I am not easily shocked after participating in the struggle against abortion since 1973, but this article did shock me. Taking pride in the deaths of millions of innocents each year? Jesus wept. The fight against abortion is the preeminent moral struggle of our time, first to save the lives of the most innocent among us, but second because of the damage that legal abortion does to our moral sense. If we take pride in abortion, is there any crime that we cannot, and will not, take pride in?
Pope John Paul II may be canonized on Divine Mercy Sunday according to several news sources. Pray for the canonization of the late Holy Father, whom was an incredible witness to the Gospel of Life in the 20th and early 21st century.
According to news sources, the Vatican is investigating a ‘miracle’ of a guy who survived being shot in the head, believing that it was the intercession of John Paul II:
When Jory Aebly was shot in the head, execution-style during a mugging five weeks ago in Cleveland, Ohio, that should have been the end of it. Doctors at the Metro Health Medical Center told his family it was a “non-survivable” injury, according to the hospital’s Web site.
(Originally published at InsideCatholic.com)
It might surprise some to learn that the basic idea behind the “welfare state” did not originate with either Marxist revolutionaries or bleeding-heart liberals, but rather with a head of state usually identified with conservatism: Otto von Bismarck. Faced with a growing threat from the German socialist movement, in the 1880s Bismarck established four programs that were essentially the minimum of the socialist program: health insurance, accident insurance (or workmen’s compensation), disability insurance, and a retirement fund for the elderly. By implementing these programs, the German leader hoped to steal some of the thunder from the socialists and prevent a revolutionary uprising.
In the United States, a similar motivation guided the architects of the New Deal, Social Security, and other programs now grouped under the broad heading “welfare state.” One might never know, based on today’s heated political rhetoric, that the idea behind the welfare state was to prevent, not bring about, socialism. Yet since the 2008 campaign, welfare, along with regulation and redistribution, have become synonymous with “socialism” in America.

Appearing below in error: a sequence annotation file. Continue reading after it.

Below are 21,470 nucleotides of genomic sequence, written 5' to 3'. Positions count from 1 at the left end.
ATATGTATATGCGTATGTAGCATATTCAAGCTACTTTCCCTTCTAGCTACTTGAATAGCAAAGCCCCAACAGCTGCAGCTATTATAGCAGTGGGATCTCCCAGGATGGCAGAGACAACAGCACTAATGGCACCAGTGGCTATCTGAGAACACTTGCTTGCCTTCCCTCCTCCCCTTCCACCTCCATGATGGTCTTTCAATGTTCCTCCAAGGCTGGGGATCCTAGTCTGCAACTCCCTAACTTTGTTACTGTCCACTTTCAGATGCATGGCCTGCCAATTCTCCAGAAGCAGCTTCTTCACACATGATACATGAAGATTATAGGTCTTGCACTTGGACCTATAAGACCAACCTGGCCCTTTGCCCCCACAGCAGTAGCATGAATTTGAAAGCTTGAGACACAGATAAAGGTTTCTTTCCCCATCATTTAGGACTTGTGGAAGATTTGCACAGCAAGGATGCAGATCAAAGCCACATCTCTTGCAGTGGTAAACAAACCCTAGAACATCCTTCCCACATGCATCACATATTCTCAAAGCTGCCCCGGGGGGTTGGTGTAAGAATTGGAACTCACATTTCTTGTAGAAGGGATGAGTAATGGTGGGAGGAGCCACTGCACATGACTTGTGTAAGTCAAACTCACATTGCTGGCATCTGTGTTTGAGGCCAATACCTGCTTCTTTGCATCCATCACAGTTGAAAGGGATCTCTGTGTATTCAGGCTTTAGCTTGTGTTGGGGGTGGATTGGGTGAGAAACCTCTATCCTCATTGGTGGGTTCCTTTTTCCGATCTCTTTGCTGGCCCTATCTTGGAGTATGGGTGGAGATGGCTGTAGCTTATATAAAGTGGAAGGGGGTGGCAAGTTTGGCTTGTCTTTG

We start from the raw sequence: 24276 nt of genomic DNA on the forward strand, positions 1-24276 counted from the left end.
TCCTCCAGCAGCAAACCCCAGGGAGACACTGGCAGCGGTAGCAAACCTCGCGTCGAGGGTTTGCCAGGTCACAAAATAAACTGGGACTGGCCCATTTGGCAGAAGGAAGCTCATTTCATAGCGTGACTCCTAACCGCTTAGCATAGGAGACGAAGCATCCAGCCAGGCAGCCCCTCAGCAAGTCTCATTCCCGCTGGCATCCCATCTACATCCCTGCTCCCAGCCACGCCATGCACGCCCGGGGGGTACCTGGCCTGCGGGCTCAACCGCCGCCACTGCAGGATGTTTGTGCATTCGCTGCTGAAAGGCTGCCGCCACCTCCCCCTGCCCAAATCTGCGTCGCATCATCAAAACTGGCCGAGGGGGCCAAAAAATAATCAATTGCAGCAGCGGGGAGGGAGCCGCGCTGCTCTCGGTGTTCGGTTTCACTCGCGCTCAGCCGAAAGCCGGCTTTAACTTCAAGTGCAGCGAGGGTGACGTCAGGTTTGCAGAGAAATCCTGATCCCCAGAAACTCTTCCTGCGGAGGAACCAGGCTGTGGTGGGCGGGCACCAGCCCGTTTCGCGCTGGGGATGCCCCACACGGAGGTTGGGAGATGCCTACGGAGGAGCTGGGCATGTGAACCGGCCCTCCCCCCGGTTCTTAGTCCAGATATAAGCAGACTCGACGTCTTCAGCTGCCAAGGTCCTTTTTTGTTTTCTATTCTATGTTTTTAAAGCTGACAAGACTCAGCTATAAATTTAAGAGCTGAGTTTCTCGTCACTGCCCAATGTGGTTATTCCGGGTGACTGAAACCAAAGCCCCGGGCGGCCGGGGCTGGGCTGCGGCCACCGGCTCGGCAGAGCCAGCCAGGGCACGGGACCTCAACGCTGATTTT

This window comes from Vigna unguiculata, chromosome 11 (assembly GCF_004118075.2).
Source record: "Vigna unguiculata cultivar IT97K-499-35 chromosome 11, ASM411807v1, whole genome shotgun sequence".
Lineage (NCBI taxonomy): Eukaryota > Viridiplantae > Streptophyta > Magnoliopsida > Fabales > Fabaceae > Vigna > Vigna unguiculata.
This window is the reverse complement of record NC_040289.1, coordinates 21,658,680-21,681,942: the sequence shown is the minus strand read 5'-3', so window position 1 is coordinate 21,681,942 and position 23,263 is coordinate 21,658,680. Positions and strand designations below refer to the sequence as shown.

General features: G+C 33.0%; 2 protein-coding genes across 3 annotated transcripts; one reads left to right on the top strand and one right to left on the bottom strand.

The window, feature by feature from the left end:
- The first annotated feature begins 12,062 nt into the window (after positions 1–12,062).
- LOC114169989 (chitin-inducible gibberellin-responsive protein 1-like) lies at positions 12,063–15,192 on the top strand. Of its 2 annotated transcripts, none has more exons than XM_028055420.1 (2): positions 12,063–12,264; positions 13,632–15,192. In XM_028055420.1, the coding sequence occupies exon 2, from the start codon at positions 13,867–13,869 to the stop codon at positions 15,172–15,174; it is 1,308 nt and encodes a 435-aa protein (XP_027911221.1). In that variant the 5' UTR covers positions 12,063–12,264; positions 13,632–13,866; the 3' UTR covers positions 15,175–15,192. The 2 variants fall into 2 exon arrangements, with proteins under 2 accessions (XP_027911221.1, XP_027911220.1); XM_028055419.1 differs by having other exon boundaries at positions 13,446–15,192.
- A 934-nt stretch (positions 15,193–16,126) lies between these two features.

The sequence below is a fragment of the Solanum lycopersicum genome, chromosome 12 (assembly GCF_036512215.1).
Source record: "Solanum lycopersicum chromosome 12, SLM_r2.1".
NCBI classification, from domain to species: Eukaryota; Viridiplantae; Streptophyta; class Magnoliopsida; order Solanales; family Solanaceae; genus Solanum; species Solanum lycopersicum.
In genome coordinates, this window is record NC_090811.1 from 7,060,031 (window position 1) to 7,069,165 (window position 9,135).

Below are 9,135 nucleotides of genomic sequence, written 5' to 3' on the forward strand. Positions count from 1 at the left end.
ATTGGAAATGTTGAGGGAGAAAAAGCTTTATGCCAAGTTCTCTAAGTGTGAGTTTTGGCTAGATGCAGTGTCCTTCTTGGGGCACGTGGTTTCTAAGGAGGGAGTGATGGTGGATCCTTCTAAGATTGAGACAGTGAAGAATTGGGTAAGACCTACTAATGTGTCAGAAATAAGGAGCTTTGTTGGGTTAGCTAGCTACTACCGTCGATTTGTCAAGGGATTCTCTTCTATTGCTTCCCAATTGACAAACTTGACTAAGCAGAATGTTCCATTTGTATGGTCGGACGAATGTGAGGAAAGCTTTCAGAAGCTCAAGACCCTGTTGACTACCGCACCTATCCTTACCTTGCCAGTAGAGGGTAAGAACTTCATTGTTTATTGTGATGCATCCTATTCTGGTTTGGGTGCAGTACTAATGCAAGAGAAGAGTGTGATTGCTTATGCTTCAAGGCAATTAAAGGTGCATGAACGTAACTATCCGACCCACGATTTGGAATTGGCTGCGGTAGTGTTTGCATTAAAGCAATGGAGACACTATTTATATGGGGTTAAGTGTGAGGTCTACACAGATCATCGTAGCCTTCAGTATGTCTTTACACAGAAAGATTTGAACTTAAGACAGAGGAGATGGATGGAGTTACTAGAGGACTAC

Catholics have been as divided over these issues as the nation at large, with nearly everyone interested in the political debate combing the social doctrines of the Church to support one theory at the expense of another. So where precisely does the Church stand on the issue of welfare?
As Zach indicates, the title of this blog itself is something of a quandary: what does it mean to be a Catholic in America? To participate in this great “American experiment” in ordered liberty? — these are questions which I’ll admit preoccupied me for some time now.
You represent a nation that plays a crucial role in world events today. The United States carries a weighty and far-reaching responsibility, not only for the well-being of its own people, but for the development and destiny of peoples throughout the world. With a deep sense of participation in the joys and hopes, the sorrows, anxieties, and aspirations of the entire human family, the Holy See is a willing partner in every effort to build a world of genuine peace and justice for all. …